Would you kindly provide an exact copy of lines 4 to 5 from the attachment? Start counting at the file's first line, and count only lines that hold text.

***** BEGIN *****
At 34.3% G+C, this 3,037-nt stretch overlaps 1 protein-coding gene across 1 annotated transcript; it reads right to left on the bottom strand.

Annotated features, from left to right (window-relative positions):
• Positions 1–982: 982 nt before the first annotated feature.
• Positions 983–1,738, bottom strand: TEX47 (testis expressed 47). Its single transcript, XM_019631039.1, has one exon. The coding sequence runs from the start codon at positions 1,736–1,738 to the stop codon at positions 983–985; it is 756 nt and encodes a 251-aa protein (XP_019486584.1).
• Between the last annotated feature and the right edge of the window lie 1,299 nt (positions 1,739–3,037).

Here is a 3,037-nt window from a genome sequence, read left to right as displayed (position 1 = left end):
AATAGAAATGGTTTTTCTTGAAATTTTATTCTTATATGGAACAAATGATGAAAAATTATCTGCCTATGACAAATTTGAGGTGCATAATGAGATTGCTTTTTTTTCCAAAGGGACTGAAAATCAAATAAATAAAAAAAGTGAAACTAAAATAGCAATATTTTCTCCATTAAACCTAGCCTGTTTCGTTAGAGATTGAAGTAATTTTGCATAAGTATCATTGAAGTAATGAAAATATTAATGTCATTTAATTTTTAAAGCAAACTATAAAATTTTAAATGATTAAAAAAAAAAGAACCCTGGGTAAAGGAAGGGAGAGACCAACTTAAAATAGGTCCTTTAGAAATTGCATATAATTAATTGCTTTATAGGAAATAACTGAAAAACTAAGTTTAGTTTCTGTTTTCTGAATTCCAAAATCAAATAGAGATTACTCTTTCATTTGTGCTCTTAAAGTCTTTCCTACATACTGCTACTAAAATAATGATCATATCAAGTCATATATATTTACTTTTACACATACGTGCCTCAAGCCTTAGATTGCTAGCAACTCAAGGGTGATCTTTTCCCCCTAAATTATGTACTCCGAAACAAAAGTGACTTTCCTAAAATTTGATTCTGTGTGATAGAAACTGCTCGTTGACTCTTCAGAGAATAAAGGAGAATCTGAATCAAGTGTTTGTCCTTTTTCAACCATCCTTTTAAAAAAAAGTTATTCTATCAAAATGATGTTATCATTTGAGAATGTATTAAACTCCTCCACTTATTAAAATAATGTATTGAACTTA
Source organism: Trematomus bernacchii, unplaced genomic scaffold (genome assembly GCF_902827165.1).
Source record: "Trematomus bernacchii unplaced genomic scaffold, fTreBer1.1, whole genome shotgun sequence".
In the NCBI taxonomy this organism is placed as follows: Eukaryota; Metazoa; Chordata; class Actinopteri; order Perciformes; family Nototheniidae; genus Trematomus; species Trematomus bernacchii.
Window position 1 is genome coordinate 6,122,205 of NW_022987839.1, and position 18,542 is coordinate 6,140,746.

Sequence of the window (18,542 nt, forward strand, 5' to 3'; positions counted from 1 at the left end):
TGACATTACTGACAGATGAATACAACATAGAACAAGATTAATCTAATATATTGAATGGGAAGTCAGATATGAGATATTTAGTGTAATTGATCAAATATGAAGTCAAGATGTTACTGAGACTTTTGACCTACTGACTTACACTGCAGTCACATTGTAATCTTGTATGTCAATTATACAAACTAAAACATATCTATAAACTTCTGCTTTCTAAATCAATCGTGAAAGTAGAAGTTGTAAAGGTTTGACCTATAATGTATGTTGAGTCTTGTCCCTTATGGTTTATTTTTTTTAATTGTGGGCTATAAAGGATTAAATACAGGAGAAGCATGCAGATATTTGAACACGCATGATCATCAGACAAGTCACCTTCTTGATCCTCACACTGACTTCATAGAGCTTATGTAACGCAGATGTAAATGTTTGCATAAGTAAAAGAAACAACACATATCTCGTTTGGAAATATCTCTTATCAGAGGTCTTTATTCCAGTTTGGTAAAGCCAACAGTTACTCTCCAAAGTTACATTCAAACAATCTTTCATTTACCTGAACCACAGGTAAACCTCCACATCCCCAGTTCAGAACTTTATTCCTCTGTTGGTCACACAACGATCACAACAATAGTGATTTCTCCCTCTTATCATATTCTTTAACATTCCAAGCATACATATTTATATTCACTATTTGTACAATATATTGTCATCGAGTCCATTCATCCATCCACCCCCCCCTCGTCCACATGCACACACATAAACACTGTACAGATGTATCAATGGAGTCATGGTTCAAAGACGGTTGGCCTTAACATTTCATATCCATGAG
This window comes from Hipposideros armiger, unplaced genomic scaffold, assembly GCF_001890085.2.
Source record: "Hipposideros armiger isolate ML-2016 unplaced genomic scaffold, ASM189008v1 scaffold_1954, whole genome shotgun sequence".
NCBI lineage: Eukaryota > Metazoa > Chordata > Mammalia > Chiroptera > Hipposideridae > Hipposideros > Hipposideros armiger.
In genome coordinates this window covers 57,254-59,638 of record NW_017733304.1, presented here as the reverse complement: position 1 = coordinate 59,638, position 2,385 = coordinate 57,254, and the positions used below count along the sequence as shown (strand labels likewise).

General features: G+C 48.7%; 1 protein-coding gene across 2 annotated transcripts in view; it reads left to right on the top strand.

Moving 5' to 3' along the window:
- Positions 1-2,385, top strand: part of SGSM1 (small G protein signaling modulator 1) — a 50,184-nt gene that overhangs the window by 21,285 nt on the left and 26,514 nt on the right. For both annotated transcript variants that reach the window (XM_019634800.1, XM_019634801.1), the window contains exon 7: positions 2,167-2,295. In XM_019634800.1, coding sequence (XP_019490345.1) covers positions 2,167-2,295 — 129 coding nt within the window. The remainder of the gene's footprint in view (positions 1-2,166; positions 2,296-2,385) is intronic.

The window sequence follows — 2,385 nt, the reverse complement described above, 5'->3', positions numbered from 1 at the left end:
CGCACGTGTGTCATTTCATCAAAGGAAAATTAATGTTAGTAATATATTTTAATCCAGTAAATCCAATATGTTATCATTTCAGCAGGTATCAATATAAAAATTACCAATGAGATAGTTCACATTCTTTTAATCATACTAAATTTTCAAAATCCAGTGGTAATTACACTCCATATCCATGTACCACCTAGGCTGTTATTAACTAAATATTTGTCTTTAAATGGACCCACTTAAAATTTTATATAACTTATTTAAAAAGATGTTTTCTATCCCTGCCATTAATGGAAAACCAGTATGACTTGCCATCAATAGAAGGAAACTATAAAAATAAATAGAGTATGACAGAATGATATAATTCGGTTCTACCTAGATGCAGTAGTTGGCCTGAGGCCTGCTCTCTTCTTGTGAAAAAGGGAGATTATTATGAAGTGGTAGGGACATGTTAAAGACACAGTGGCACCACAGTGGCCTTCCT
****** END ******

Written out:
• Positions 983–1,738, bottom strand: TEX47 (testis expressed 47). Its single transcript, XM_019631039.1, has one exon. The coding sequence runs from the start codon at positions 1,736–1,738 to the stop codon at positions 983–985; it is 756 nt and encodes a 251-aa protein (XP_019486584.1).
• Between the last annotated feature and the right edge of the window lie 1,299 nt (positions 1,739–3,037).